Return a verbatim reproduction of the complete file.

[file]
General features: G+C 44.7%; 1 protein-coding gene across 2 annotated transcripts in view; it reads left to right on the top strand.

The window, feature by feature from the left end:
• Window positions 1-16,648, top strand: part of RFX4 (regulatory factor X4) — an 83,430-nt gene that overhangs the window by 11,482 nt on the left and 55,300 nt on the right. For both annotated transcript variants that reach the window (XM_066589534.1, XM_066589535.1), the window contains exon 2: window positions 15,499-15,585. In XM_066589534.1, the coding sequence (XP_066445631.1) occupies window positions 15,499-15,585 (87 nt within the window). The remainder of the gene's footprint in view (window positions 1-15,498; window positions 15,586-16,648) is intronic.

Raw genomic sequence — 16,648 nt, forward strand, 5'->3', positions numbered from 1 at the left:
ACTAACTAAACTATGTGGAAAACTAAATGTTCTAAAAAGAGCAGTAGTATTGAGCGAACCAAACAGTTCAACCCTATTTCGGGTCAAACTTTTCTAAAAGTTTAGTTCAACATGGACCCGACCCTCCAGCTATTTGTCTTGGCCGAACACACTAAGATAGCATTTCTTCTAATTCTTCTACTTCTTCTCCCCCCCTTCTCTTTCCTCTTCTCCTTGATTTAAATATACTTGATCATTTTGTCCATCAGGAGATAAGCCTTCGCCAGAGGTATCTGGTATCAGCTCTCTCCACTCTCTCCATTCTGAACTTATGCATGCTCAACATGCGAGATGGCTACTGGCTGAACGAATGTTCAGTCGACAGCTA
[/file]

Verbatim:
General features: G+C 44.7%; 1 protein-coding gene across 2 annotated transcripts in view; it reads left to right on the top strand.

The window, feature by feature from the left end:
• Window positions 1-16,648, top strand: part of RFX4 (regulatory factor X4) — an 83,430-nt gene that overhangs the window by 11,482 nt on the left and 55,300 nt on the right. For both annotated transcript variants that reach the window (XM_066589534.1, XM_066589535.1), the window contains exon 2: window positions 15,499-15,585. In XM_066589534.1, the coding sequence (XP_066445631.1) occupies window positions 15,499-15,585 (87 nt within the window). The remainder of the gene's footprint in view (window positions 1-15,498; window positions 15,586-16,648) is intronic.

Raw genomic sequence — 16,648 nt, forward strand, 5'->3', positions numbered from 1 at the left:
ACTAACTAAACTATGTGGAAAACTAAATGTTCTAAAAAGAGCAGTAGTATTGAGCGAACCAAACAGTTCAACCCTATTTCGGGTCAAACTTTTCTAAAAGTTTAGTTCAACATGGACCCGACCCTCCAGCTATTTGTCTTGGCCGAACACACTAAGATAGCATTTCTTCTAATTCTTCTACTTCTTCTCCCCCCCTTCTCTTTCCTCTTCTCCTTGATTTAAATATACTTGATCATTTTGTCCATCAGGAGATAAGCCTTCGCCAGAGGTATCTGGTATCAGCTCTCTCCACTCTCTCCATTCTGAACTTATGCATGCTCAACATGCGAGATGGCTACTGGCTGAACGAATGTTCAGTCGACAGCTA